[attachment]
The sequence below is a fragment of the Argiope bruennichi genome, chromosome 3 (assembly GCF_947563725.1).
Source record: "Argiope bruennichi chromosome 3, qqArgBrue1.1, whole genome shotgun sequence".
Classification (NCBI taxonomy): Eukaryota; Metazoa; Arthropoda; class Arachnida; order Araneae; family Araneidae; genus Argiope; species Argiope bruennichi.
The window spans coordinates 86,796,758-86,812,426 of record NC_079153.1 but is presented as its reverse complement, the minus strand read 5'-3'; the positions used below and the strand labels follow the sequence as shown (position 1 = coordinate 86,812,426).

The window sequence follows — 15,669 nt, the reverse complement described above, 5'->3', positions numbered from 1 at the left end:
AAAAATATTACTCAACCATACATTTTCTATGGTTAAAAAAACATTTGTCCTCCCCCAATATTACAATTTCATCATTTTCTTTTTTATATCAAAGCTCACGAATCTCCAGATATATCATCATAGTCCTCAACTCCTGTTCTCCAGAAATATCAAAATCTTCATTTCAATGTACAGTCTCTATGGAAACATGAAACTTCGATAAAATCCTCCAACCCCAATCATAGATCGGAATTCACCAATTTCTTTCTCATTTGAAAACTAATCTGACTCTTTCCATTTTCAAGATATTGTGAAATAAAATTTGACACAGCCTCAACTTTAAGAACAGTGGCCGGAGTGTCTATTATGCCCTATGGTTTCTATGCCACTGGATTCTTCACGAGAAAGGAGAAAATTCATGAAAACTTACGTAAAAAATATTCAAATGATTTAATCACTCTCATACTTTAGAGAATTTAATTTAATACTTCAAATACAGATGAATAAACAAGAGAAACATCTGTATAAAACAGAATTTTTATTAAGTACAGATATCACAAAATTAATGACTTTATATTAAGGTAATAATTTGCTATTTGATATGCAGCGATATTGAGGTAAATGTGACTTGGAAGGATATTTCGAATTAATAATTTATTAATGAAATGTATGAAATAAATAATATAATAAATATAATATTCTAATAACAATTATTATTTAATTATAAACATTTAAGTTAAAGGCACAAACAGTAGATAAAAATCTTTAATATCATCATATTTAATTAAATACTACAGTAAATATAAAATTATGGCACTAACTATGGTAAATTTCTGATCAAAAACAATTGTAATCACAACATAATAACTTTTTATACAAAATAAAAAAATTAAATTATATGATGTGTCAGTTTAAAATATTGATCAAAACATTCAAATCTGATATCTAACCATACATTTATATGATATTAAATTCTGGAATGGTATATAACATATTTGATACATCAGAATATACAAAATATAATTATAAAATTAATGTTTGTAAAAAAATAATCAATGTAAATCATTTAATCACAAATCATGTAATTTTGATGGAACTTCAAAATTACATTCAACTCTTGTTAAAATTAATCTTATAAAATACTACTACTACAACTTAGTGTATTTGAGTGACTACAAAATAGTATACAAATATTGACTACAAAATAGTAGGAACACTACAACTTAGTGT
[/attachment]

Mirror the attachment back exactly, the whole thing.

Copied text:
The sequence below is a fragment of the Argiope bruennichi genome, chromosome 3 (assembly GCF_947563725.1).
Source record: "Argiope bruennichi chromosome 3, qqArgBrue1.1, whole genome shotgun sequence".
Classification (NCBI taxonomy): Eukaryota; Metazoa; Arthropoda; class Arachnida; order Araneae; family Araneidae; genus Argiope; species Argiope bruennichi.
The window spans coordinates 86,796,758-86,812,426 of record NC_079153.1 but is presented as its reverse complement, the minus strand read 5'-3'; the positions used below and the strand labels follow the sequence as shown (position 1 = coordinate 86,812,426).

The window sequence follows — 15,669 nt, the reverse complement described above, 5'->3', positions numbered from 1 at the left end:
AAAAATATTACTCAACCATACATTTTCTATGGTTAAAAAAACATTTGTCCTCCCCCAATATTACAATTTCATCATTTTCTTTTTTATATCAAAGCTCACGAATCTCCAGATATATCATCATAGTCCTCAACTCCTGTTCTCCAGAAATATCAAAATCTTCATTTCAATGTACAGTCTCTATGGAAACATGAAACTTCGATAAAATCCTCCAACCCCAATCATAGATCGGAATTCACCAATTTCTTTCTCATTTGAAAACTAATCTGACTCTTTCCATTTTCAAGATATTGTGAAATAAAATTTGACACAGCCTCAACTTTAAGAACAGTGGCCGGAGTGTCTATTATGCCCTATGGTTTCTATGCCACTGGATTCTTCACGAGAAAGGAGAAAATTCATGAAAACTTACGTAAAAAATATTCAAATGATTTAATCACTCTCATACTTTAGAGAATTTAATTTAATACTTCAAATACAGATGAATAAACAAGAGAAACATCTGTATAAAACAGAATTTTTATTAAGTACAGATATCACAAAATTAATGACTTTATATTAAGGTAATAATTTGCTATTTGATATGCAGCGATATTGAGGTAAATGTGACTTGGAAGGATATTTCGAATTAATAATTTATTAATGAAATGTATGAAATAAATAATATAATAAATATAATATTCTAATAACAATTATTATTTAATTATAAACATTTAAGTTAAAGGCACAAACAGTAGATAAAAATCTTTAATATCATCATATTTAATTAAATACTACAGTAAATATAAAATTATGGCACTAACTATGGTAAATTTCTGATCAAAAACAATTGTAATCACAACATAATAACTTTTTATACAAAATAAAAAAATTAAATTATATGATGTGTCAGTTTAAAATATTGATCAAAACATTCAAATCTGATATCTAACCATACATTTATATGATATTAAATTCTGGAATGGTATATAACATATTTGATACATCAGAATATACAAAATATAATTATAAAATTAATGTTTGTAAAAAAATAATCAATGTAAATCATTTAATCACAAATCATGTAATTTTGATGGAACTTCAAAATTACATTCAACTCTTGTTAAAATTAATCTTATAAAATACTACTACTACAACTTAGTGTATTTGAGTGACTACAAAATAGTATACAAATATTGACTACAAAATAGTAGGAACACTACAACTTAGTGT